observations support our hypothesis that recommendations for new users are more
effective when they are generated based on the user’s personality type.
Table 2. Evaluation results
Total MAE
Total nDCG
Age group
Emotional stability
Openness to experience
Moreover, Table 2 shows a comparison of the MAE and nDCG obtained by
enhancing the user representation in the context-aware rating prediction model with
individual demographic attributes (i.e., gender and age group) and personality traits
(i.e., extraversion, agreeableness, conscientiousness, emotional stability and openness
to experience). It can be seen that the best recommendation performance in terms of
both MAE (M = 0.959, SD = 0.092) and nDCG (M = 0.704, SD = 0.046) is achieved
using the emotional stability factor. This shows that emotional stability can be a
significant predictor for the user’s POI preferences, which is in line with previous
findings that showed emotional stability to be a good predictor of media preferences
(Hertel et al., 2008) and music preferences (Rentfrow & Gosling, 2006).
To sum up, the obtained results seem encouraging as they suggest that adapting the
recommendations to the target user’s personality profile can increase the system
recommendation effectiveness.
5 Discussions and Future Works
In this paper we have illustrated the benefits of incorporating the user personality
information in order to tackle the cold-start problem in a mobile context aware
recommender system for tourism called South Tyrol Suggests. We have analysed the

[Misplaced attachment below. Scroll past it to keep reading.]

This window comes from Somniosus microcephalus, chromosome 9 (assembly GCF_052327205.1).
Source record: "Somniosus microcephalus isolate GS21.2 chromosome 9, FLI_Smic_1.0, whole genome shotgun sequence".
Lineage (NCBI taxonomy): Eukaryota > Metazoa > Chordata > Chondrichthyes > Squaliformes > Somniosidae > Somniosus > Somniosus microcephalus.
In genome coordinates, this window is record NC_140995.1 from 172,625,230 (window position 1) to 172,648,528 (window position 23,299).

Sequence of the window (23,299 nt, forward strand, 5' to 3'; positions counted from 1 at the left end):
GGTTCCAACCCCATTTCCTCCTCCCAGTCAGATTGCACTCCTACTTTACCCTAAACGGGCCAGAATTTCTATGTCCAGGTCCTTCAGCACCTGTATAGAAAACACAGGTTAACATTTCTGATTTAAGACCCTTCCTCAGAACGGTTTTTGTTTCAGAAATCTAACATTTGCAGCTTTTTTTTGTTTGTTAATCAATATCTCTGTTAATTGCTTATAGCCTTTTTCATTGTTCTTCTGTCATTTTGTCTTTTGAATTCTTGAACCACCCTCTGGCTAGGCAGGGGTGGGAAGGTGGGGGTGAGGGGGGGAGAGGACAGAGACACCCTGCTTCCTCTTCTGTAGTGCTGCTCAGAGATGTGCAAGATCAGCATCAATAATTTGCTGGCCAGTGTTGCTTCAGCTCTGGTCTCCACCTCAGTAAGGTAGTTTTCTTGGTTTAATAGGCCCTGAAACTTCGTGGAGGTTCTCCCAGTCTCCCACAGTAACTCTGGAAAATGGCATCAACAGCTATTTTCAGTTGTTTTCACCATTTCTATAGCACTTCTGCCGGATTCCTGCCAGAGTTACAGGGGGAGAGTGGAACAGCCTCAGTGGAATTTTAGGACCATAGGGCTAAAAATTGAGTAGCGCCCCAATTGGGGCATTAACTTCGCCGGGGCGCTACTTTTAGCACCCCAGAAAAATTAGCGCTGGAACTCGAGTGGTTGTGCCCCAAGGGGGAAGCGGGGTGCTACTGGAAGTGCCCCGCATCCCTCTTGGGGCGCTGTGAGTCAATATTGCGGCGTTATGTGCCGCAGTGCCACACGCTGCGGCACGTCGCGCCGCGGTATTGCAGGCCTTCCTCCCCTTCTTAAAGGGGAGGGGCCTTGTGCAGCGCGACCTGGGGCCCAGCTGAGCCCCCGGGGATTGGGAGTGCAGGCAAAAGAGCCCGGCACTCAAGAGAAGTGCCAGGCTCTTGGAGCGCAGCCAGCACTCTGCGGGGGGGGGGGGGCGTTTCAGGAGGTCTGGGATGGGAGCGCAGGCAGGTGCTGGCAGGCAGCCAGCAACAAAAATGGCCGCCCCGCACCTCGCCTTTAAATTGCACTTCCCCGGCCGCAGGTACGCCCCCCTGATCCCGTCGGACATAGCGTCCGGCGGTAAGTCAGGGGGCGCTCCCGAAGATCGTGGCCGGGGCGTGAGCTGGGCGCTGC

impact of utilizing personality traits, either individually or together, on the quality of
the recommendations, measured with well-known quality metrics, i.e., MAE
(indicator of rating prediction error) and nDCG (indicator of ranking quality). We
have shown that utilizing personality information is more effective than utilizing
demographic information of users, which is a more common approach to tackle the
cold-start problem. Moreover, we have shown that utilizing even a single trait out of
the five personality traits can still result in a significant improvement of the
recommendation quality. This last result implies that the personality traits are not
equally informative of the users long-term behavioural characteristics. Hence,
identifying the more important traits, that better represent and model the users’
characteristics, can be beneficial in designing and implementing better and easier to
apply personality based recommendation algorithms.
There are several research directions that we can consider for future work. First, we
are interested in analysing the usage of mobile phones and smart gadgets, such as
smart bracelets, in order to predict the user personality. In fact, it has been shown that
there are relations between people’s personality traits and the usage behaviours they
exhibit, which can be monitored by the above-mentioned devices. For example,
(McAffee et al., 2011) showed that extravert people access more the texting
functionality of the smartphones while users with higher agreeableness exploit more
the calling functionality. Therefore, using the usage data collected by smart gadgets
(e.g., how, when, where the gadget is used), one can predict the user personality and
then, as shown in this article, generate more relevant recommendations.